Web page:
Shaping future leaders of Vietnam
24 April 2012
When Vietnam was going to train public sector controllers and officials for management of science, technology and public economics they chose LUSEM. Two courses were arranged during the year, commissioned by the Vietnamese government with the aim of helping these future leaders meet some of the country’s biggest challenges.
Since the 1990s, Vietnam has had an impressive growth rate of just under eight per cent and has taken millions out of poverty. In 2010, it achieved the status of a medium-income country. However, to safeguard this growth, the country must overcome deficiencies in its infrastructure, public sector and educational system, as well as speeding up the rate of technical development. To cope with the tough specification of requirements, the commissioned courses employed a number of leading researchers at the School across the disciplines of business administration, economics
and research policy.
“The breadth of the courses we were able to offer was undoubtedly part of the reason why they chose us”, says Agneta Kruse, who is in charge of the course in Public Economics Management.
Handpicked promising young managers
Ulf Ramberg, Senior Lecturer and one of the teachers on the course, describes how the course participants are equipped to be able to produce and make better decisions on management in infrastructure investments, state-owned enterprises and health care. The Vietnamese government handpicked promising young leaders from key provinces in Vietnam for the programme in Science and Technology Management provided by the Research Policy Institute. This course started on site in Hanoi, Vietnam, to be completed with a degree project in Lund.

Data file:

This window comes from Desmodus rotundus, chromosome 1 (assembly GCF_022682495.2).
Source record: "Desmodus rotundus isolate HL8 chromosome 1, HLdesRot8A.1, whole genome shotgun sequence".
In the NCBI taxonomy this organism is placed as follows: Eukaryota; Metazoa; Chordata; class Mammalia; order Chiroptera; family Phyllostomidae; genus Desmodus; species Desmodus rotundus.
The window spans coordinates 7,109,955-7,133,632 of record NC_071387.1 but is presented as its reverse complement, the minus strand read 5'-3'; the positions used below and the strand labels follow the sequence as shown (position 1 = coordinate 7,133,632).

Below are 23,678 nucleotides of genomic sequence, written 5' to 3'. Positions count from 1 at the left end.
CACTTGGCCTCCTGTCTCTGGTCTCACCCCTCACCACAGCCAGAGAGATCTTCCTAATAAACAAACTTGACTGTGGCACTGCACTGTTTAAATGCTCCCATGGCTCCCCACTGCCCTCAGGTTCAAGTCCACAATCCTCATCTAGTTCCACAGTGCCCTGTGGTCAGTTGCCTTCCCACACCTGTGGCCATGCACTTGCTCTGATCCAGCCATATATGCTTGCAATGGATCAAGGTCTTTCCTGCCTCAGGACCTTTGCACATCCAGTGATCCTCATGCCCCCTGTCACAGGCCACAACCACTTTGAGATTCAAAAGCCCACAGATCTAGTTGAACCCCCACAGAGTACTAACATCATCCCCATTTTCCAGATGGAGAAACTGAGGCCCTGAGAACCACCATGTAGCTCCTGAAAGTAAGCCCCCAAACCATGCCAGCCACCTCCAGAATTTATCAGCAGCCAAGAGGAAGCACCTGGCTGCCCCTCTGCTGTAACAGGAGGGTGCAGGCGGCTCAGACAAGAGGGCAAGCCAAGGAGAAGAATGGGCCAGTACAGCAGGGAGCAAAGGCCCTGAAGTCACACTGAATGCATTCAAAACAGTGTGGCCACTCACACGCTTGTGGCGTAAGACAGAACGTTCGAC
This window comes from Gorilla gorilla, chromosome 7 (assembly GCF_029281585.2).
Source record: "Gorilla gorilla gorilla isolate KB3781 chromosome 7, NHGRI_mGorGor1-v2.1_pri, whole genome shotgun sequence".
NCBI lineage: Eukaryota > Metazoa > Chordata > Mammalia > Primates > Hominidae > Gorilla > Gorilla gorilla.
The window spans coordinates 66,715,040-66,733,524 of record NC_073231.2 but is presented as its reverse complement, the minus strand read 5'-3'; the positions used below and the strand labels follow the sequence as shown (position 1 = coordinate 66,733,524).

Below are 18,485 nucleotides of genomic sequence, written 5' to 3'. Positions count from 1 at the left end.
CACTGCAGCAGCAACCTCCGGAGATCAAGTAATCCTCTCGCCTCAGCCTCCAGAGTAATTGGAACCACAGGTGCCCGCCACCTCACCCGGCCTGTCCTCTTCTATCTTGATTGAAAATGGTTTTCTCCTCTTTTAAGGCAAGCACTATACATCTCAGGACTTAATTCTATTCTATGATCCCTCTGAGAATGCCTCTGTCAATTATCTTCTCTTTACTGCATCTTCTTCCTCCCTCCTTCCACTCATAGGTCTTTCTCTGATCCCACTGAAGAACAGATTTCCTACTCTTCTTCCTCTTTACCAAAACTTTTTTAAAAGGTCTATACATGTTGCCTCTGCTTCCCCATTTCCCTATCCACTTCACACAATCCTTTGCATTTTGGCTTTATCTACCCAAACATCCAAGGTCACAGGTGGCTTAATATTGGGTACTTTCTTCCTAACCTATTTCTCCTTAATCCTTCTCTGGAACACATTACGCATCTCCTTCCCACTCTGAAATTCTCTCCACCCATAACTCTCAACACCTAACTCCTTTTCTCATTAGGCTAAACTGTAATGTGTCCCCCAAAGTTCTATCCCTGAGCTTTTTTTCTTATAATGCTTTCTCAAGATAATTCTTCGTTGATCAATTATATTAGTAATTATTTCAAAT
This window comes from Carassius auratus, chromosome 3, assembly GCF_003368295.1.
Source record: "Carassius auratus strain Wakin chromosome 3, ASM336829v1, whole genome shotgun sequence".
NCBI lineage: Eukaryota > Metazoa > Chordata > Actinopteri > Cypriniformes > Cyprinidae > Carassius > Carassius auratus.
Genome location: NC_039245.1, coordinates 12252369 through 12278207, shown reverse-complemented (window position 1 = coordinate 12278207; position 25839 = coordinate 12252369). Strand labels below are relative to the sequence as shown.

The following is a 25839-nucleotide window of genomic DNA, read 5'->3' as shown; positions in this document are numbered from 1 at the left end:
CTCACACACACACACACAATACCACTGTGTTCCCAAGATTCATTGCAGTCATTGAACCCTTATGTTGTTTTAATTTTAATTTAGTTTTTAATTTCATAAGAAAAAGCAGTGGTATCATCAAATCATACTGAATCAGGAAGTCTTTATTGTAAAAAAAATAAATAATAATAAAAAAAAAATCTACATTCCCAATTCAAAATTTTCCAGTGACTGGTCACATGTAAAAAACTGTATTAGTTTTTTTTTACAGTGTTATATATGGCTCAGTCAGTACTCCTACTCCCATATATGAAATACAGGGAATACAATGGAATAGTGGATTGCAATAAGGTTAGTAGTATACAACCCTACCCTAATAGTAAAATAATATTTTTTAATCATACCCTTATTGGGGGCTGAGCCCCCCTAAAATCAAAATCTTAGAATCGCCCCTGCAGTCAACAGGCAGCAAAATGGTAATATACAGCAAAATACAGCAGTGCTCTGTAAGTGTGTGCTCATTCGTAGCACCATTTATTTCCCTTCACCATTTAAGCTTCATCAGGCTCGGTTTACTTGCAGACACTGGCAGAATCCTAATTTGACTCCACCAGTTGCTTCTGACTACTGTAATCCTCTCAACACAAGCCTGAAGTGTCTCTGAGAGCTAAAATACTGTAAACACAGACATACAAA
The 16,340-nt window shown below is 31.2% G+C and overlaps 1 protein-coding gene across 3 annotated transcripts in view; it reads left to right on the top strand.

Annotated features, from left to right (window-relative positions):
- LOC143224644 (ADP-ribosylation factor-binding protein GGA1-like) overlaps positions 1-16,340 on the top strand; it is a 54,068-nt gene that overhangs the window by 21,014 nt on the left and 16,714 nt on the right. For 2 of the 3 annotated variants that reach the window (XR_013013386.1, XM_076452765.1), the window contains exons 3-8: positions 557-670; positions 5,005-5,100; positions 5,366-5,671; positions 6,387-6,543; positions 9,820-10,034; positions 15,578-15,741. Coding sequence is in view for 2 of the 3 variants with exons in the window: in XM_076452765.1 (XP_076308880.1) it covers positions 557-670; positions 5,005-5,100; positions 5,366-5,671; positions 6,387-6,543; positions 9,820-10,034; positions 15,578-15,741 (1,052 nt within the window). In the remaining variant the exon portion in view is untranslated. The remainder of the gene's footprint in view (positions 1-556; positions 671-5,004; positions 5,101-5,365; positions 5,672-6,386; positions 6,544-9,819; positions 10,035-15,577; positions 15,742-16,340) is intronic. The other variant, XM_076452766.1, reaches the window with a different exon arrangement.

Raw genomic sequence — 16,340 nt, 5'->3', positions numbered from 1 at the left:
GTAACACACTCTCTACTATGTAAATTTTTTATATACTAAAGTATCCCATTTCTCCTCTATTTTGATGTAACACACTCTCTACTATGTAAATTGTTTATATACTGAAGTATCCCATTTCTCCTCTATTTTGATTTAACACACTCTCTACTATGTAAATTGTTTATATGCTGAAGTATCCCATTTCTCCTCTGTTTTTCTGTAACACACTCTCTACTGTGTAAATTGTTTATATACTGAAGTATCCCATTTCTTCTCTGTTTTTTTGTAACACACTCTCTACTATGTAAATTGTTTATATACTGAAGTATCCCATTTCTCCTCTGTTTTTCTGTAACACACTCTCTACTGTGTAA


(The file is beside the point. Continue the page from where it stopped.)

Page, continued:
Dao Thanh Truong from the University of Social Sciences and Humanities in Hanoi was the Vietnamese coordinator for the programme in Science and Technology Management. He says the
course was part of the Vietnamese government’s “Programme 165” which aims to improve skills in the country and stimulate development.
“The course helps improve the innovation system and the transfer of knowledge to both the private and public sectors”, says Bo Göransson, Senior Lecturer and coordinator for the programme
at the Research Policy Institute.
Won in competition with top universities
LUSEM won the procurement in competition with top universities in Germany, Australia and the UK. According to Dao Tha Troung, the School’s international outlook and high ranking were crucial
factors for its selection. The overall goal of the courses is to speed up the transition to a market economy in Vietnam through better decisions and
organisation of infrastructure, health care, education, research and technical development.
“My essay investigates paths to successful innovation policy for small and medium-sized enterprises in Can Tho City in southern Vietnam”, says Phong Nguyen Thanh, a course participant looking forward to the future.
At home in Vietnam, challenges await. The former students have now returned to their home provinces to put their newly acquired knowledge into practice.
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